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Pharmaceutical drugs in America are among the most expensive in the world. So it’s no wonder that millions of Americans choose to buy generic medication, as it is typically cheaper than brand-name medication. Additionally, many Americans rely on generous insurance plans and ordering medication online from licensed Canadian pharmacy referral services like Canada Med Pharmacy to get the treatment they require.
If you ask your doctor, they will say that there is no difference between generic and brand-name drugs, except perhaps the price. But is this true?
Let’s dive into the details.
What are brand-name drugs?
Brand-name drugs are medications developed, marketed, and sold by major companies that usually hold a patent for their newly-invented drug. For example, drug company Pfizer produced ibuprofen, which they brand-named Advil®.
Producing a drug requires a large amount of research, time, and money. Major pharmaceutical company Eli Lilly claims that the cost of developing a new medicine is $2.6 billion on average and that this process takes an average of 10 years. 
Because brands hold a patent for their drug for a limited time, you may have known some medications only by their brand names. Common over-the-counter brand-name medications include TYLENOL®, Pepto-Bismol®, and Robitussin®. Common prescription drug brand names include JARDIANCE®, VIAGRA®, and ADVAIR®.
What are generic drugs?
Generic drugs use the same active ingredients as brand-name ones and work the same way, so they have the same risks and benefits as brand-name drugs.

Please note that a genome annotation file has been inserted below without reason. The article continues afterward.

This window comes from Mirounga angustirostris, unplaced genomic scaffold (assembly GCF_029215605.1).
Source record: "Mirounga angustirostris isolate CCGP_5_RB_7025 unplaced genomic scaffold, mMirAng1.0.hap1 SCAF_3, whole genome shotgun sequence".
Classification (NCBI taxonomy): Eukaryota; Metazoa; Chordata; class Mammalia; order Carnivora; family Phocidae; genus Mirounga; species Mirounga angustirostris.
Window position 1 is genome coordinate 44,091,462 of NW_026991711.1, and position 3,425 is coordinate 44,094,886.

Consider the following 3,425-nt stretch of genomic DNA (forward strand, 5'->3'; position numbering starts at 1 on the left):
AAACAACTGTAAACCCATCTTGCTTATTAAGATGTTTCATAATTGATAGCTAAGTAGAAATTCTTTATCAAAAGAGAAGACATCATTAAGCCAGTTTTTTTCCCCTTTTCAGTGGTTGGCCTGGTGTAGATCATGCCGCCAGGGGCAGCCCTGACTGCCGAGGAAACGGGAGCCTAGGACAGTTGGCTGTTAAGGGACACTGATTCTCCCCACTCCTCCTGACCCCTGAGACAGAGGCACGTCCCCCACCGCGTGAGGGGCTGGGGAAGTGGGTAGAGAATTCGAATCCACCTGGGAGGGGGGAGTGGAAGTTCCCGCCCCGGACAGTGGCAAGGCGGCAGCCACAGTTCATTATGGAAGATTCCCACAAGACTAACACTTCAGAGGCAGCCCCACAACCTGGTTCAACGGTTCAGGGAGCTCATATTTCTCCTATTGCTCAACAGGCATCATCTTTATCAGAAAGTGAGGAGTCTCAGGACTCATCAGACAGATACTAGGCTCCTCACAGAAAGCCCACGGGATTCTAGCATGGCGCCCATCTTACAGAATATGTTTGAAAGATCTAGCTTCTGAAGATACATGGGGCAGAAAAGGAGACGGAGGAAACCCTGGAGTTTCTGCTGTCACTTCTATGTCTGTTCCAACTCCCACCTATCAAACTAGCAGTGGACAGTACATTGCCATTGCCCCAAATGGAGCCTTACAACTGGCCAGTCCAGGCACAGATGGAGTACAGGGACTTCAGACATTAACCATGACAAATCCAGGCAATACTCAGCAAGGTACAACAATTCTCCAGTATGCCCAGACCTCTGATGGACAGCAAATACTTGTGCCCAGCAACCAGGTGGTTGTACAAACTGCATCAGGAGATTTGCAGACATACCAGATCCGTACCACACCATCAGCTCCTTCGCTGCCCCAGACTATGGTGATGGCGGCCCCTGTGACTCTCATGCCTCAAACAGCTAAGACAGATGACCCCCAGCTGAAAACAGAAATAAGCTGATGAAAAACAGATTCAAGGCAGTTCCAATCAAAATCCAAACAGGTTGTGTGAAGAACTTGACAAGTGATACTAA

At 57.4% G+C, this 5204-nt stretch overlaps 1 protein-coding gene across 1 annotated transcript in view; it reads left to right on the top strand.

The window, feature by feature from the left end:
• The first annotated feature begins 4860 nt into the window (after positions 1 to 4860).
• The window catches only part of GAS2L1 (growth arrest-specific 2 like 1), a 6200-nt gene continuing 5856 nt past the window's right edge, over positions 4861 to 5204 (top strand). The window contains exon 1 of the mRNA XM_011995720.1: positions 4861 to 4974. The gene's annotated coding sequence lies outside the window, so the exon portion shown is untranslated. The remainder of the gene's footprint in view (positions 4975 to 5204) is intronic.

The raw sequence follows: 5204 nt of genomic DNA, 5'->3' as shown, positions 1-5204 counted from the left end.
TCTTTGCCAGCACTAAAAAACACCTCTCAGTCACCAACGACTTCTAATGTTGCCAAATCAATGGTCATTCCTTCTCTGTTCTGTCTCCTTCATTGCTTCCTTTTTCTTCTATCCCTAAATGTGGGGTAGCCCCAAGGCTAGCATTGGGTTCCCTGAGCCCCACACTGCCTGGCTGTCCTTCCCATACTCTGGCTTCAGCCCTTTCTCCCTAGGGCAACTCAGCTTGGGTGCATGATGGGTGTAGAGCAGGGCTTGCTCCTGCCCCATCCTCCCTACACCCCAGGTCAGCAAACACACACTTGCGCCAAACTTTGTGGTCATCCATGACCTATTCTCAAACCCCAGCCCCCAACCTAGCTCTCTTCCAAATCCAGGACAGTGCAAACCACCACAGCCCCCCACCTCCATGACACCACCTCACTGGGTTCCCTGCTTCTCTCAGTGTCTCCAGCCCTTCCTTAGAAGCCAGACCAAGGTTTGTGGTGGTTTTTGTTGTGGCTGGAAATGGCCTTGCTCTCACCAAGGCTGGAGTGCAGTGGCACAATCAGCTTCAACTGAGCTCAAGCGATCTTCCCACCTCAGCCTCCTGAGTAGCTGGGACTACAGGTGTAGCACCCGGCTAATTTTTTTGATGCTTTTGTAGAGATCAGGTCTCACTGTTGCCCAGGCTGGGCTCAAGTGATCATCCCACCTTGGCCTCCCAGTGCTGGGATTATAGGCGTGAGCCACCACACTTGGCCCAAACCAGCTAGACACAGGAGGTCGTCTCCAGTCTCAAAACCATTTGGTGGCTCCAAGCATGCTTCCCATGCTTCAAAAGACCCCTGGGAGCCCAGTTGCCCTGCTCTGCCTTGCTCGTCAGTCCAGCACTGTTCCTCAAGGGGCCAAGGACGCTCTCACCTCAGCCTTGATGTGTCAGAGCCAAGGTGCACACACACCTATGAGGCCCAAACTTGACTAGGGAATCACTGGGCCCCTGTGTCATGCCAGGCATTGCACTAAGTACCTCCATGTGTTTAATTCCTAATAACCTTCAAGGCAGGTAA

Giving a company the exclusive right to market and sell that drug under a brand name helps the company recoup its costs. Being the sole producer allows the company to set its own prices and profit from the sale. This is what a drug patent grants.
This exclusivity, however, does not last forever. According to the FDA, anyone can make the drug once a drug patent expires. When the drug patent for Advil® ended, multiple companies began to produce and sell ibuprofen, also known as the generic version of Advil®. 
a. Why are generic drugs cheaper?
Firstly, generic drugs are cheaper because the companies producing them do not have to repeat animal and human studies that the original company did to get their drug approved. In other words, companies that manufacture the generic drug can bypass much of the up-front research costs associated with making a brand new drug.
Multiple companies making the same generic drug also promotes market competition and a significant reduction in pricing. The most significant drop in pricing occurs when a second company produces the generic drug. The pricing may continue to drop, giving patients cheaper drugs as time goes on. 
b. Why do generic drugs look different?
Because of trademark laws, generic drugs cannot look exactly like other medications. As long as the safety and efficacy of a drug remains the same, a generic drug is allowed to appear in a different color or to produce a different flavor. 
c. How are generic drugs approved?
According to the FDA, cheap generic drugs are only allowed to be sold after a rigorous approval process. Some requirements include:
- Pharmaceutical equivalence
- Correct and consistent manufacturing